Impact of Human Factor Design on the Use of Order Sets in the Treatment of Congestive Heart Failure

Stewart Reingold, Erik Kulstad

Research output: Contribution to journalArticle

12 Citations (Scopus)

Abstract

Background: Although standardized physician order sets are often part of quality improvement projects, the specific design elements contributing to increased adoption and compliance with use often are not considered. Objectives: To evaluate the impact of human factor design elements on congestive heart failure (CHF) order set utilization, and compliance with recommended CHF clinical practice guidelines (CPG). Methods: This was a descriptive retrospective medical record review of adult patients who were admitted from our emergency department with the primary diagnosis of CHF. We collected data on acuity and CPG parameters before and after the introduction of a new CHF order set. The new orders were succinct and visually well organized, with narrative information to encourage use of CPG. Results: Eighty-seven patients were studied before, and 84 after, the introduction of new orders. There were no differences in the use of the order sets based on patient acuity before or after the intervention. Order set use significantly increased by the first postintervention interval (POST) and reached 72% (95% confidence interval [CI] = 52% to 86%) during the third POST, compared with a baseline utilization of 9% (95% CI = 5% to 17%; p < 0.001). Compliance with CPG for angiotensin-converting enzyme reached significance in the second POST and was maintained in the third at 83% (95% CI = 61% to 94%), compared with a baseline value of 25% (95% CI = 7% to 59%; p = 0.008). Intravenous nitroglycerin also increased significantly from the first POST and reached 78% (95% CI = 55% to 91%) in the third POST, compared with baseline of 12% (95% CI = 2% to 47%; p < 0.003). Furosemide dosing, systolic blood pressure reduction, and urine output did not significantly change. Conclusions: Introduction of an order set for CHF with attention to human factor design elements significantly improved utilization of the orders and compliance with CPG.

Original languageEnglish (US)
Pages (from-to)1097-1105
Number of pages9
JournalAcademic Emergency Medicine
Volume14
Issue number11
DOIs
StatePublished - Nov 1 2007

Fingerprint

Practice Guidelines
Heart Failure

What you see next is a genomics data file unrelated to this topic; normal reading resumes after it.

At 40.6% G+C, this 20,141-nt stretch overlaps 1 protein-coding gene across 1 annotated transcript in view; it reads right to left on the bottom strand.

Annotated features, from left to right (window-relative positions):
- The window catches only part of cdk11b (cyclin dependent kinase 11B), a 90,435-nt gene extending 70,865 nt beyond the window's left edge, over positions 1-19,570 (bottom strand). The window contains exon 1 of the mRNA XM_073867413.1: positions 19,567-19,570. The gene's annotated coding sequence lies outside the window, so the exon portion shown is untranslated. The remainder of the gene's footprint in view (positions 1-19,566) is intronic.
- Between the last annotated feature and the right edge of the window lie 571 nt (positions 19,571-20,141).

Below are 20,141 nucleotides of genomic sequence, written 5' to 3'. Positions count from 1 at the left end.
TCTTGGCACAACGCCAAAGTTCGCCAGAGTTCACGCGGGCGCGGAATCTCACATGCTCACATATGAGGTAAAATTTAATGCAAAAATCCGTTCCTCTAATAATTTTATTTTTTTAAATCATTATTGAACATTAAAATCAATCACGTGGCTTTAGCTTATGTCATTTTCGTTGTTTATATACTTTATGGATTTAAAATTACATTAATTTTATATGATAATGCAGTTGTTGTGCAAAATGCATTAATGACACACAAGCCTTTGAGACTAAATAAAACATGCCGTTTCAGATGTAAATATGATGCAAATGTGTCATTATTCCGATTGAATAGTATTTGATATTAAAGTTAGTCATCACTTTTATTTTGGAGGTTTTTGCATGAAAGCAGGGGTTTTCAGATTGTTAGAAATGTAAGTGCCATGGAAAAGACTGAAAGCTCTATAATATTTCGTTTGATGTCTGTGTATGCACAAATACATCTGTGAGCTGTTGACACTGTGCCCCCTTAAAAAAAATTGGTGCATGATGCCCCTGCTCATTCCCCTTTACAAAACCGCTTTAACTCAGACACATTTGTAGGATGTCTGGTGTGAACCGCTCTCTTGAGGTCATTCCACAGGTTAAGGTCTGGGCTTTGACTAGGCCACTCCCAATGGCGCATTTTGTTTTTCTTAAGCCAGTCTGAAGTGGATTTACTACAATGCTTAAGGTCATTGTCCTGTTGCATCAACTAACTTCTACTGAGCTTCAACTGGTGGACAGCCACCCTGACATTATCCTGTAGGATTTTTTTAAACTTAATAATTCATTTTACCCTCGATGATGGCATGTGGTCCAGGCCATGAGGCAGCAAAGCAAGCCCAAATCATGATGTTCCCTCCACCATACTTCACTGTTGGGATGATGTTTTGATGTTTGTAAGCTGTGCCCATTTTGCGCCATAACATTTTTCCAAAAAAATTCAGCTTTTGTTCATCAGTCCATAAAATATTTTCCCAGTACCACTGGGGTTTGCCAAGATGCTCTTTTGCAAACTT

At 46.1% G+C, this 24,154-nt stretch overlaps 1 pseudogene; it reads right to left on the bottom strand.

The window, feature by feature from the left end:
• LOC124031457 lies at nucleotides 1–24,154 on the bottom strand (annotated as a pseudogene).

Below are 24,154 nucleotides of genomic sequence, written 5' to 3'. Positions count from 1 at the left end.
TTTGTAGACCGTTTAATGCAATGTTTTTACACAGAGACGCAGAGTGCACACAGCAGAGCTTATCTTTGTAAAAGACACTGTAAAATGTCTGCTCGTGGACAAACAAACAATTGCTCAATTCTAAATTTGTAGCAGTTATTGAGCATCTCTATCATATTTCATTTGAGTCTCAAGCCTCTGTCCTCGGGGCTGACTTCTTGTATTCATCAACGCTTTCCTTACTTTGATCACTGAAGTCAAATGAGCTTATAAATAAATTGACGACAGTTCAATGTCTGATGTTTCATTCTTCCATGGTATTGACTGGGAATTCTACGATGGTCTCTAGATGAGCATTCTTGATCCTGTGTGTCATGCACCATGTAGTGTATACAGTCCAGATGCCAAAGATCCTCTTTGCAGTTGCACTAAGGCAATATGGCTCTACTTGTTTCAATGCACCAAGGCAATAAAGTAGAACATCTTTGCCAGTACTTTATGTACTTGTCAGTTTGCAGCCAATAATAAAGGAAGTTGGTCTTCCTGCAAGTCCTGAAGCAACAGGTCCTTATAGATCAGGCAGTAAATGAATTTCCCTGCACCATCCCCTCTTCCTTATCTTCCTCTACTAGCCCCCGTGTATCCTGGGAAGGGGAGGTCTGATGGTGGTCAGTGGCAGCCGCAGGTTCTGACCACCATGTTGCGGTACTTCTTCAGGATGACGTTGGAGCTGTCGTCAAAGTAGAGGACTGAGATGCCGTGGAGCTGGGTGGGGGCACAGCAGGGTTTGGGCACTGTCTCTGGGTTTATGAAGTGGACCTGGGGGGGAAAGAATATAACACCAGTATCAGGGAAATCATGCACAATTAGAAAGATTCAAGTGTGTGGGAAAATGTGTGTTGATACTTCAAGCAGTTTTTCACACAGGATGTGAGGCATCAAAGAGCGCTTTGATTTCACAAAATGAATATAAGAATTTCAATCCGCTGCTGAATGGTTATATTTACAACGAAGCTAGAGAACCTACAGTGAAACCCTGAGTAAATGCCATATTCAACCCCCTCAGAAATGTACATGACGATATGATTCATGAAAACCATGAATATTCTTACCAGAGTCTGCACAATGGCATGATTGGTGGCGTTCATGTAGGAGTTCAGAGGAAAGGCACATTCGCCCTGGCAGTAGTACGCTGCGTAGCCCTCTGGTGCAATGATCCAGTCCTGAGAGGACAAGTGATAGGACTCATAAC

Confidence Intervals
Therapeutics
Patient Acuity
Blood Pressure
Furosemide
Nitroglycerin
Peptidyl-Dipeptidase A
Quality Improvement
Medical Records
Hospital Emergency Service
Urine
Physicians

Keywords

  • CPOE
  • emergency medicine
  • heart failure, congestive
  • medical device design
  • practice guidelines
  • Quality assurance, health

ASJC Scopus subject areas

  • Emergency Medicine

Cite this

Impact of Human Factor Design on the Use of Order Sets in the Treatment of Congestive Heart Failure. / Reingold, Stewart; Kulstad, Erik.

In: Academic Emergency Medicine, Vol. 14, No. 11, 01.11.2007, p. 1097-1105.

Research output: Contribution to journalArticle

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abstract = "Background: Although standardized physician order sets are often part of quality improvement projects, the specific design elements contributing to increased adoption and compliance with use often are not considered. Objectives: To evaluate the impact of human factor design elements on congestive heart failure (CHF) order set utilization, and compliance with recommended CHF clinical practice guidelines (CPG). Methods: This was a descriptive retrospective medical record review of adult patients who were admitted from our emergency department with the primary diagnosis of CHF. We collected data on acuity and CPG parameters before and after the introduction of a new CHF order set. The new orders were succinct and visually well organized, with narrative information to encourage use of CPG. Results: Eighty-seven patients were studied before, and 84 after, the introduction of new orders. There were no differences in the use of the order sets based on patient acuity before or after the intervention. Order set use significantly increased by the first postintervention interval (POST) and reached 72{\%} (95{\%} confidence interval [CI] = 52{\%} to 86{\%}) during the third POST, compared with a baseline utilization of 9{\%} (95{\%} CI = 5{\%} to 17{\%}; p < 0.001). Compliance with CPG for angiotensin-converting enzyme reached significance in the second POST and was maintained in the third at 83{\%} (95{\%} CI = 61{\%} to 94{\%}), compared with a baseline value of 25{\%} (95{\%} CI = 7{\%} to 59{\%}; p = 0.008). Intravenous nitroglycerin also increased significantly from the first POST and reached 78{\%} (95{\%} CI = 55{\%} to 91{\%}) in the third POST, compared with baseline of 12{\%} (95{\%} CI = 2{\%} to 47{\%}; p < 0.003). Furosemide dosing, systolic blood pressure reduction, and urine output did not significantly change. Conclusions: Introduction of an order set for CHF with attention to human factor design elements significantly improved utilization of the orders and compliance with CPG.",
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